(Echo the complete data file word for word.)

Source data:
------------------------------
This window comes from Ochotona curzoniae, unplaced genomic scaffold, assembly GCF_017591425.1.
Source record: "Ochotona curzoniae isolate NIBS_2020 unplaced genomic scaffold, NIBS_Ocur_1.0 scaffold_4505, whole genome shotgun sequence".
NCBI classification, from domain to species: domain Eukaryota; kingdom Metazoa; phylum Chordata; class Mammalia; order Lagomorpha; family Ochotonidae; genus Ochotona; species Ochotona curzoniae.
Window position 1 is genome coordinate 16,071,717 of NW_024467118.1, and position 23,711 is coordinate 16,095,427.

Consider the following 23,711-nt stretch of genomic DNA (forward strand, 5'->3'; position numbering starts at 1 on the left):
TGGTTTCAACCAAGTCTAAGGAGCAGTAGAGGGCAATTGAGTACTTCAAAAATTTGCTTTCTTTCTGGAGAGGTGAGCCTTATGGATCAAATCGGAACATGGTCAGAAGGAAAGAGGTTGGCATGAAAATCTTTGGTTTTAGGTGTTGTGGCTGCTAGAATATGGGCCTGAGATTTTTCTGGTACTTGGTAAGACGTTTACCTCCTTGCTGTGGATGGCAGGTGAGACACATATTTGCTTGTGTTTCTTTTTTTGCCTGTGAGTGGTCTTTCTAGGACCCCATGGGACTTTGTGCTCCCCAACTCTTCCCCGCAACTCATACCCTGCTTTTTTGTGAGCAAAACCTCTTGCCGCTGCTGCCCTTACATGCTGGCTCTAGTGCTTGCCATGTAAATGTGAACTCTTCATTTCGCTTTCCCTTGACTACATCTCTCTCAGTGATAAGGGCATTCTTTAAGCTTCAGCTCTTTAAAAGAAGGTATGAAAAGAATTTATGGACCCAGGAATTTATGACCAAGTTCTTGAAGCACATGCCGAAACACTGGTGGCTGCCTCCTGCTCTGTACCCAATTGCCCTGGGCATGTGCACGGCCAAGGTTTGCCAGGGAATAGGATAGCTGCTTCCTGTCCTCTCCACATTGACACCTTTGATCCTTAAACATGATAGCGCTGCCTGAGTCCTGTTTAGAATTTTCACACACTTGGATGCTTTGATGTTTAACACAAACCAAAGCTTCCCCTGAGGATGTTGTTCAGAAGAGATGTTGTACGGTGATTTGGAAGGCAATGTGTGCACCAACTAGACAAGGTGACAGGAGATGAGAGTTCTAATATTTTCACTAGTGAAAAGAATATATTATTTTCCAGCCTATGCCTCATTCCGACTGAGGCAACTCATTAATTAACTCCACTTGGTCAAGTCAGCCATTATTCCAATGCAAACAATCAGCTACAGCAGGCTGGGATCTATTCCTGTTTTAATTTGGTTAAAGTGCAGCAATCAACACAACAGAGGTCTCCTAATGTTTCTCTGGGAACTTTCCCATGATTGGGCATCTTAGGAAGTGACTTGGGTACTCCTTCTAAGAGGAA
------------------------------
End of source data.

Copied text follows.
This window comes from Ochotona curzoniae, unplaced genomic scaffold, assembly GCF_017591425.1.
Source record: "Ochotona curzoniae isolate NIBS_2020 unplaced genomic scaffold, NIBS_Ocur_1.0 scaffold_4505, whole genome shotgun sequence".
NCBI classification, from domain to species: domain Eukaryota; kingdom Metazoa; phylum Chordata; class Mammalia; order Lagomorpha; family Ochotonidae; genus Ochotona; species Ochotona curzoniae.
Window position 1 is genome coordinate 16,071,717 of NW_024467118.1, and position 23,711 is coordinate 16,095,427.

Consider the following 23,711-nt stretch of genomic DNA (forward strand, 5'->3'; position numbering starts at 1 on the left):
TGGTTTCAACCAAGTCTAAGGAGCAGTAGAGGGCAATTGAGTACTTCAAAAATTTGCTTTCTTTCTGGAGAGGTGAGCCTTATGGATCAAATCGGAACATGGTCAGAAGGAAAGAGGTTGGCATGAAAATCTTTGGTTTTAGGTGTTGTGGCTGCTAGAATATGGGCCTGAGATTTTTCTGGTACTTGGTAAGACGTTTACCTCCTTGCTGTGGATGGCAGGTGAGACACATATTTGCTTGTGTTTCTTTTTTTGCCTGTGAGTGGTCTTTCTAGGACCCCATGGGACTTTGTGCTCCCCAACTCTTCCCCGCAACTCATACCCTGCTTTTTTGTGAGCAAAACCTCTTGCCGCTGCTGCCCTTACATGCTGGCTCTAGTGCTTGCCATGTAAATGTGAACTCTTCATTTCGCTTTCCCTTGACTACATCTCTCTCAGTGATAAGGGCATTCTTTAAGCTTCAGCTCTTTAAAAGAAGGTATGAAAAGAATTTATGGACCCAGGAATTTATGACCAAGTTCTTGAAGCACATGCCGAAACACTGGTGGCTGCCTCCTGCTCTGTACCCAATTGCCCTGGGCATGTGCACGGCCAAGGTTTGCCAGGGAATAGGATAGCTGCTTCCTGTCCTCTCCACATTGACACCTTTGATCCTTAAACATGATAGCGCTGCCTGAGTCCTGTTTAGAATTTTCACACACTTGGATGCTTTGATGTTTAACACAAACCAAAGCTTCCCCTGAGGATGTTGTTCAGAAGAGATGTTGTACGGTGATTTGGAAGGCAATGTGTGCACCAACTAGACAAGGTGACAGGAGATGAGAGTTCTAATATTTTCACTAGTGAAAAGAATATATTATTTTCCAGCCTATGCCTCATTCCGACTGAGGCAACTCATTAATTAACTCCACTTGGTCAAGTCAGCCATTATTCCAATGCAAACAATCAGCTACAGCAGGCTGGGATCTATTCCTGTTTTAATTTGGTTAAAGTGCAGCAATCAACACAACAGAGGTCTCCTAATGTTTCTCTGGGAACTTTCCCATGATTGGGCATCTTAGGAAGTGACTTGGGTACTCCTTCTAAGAGGAA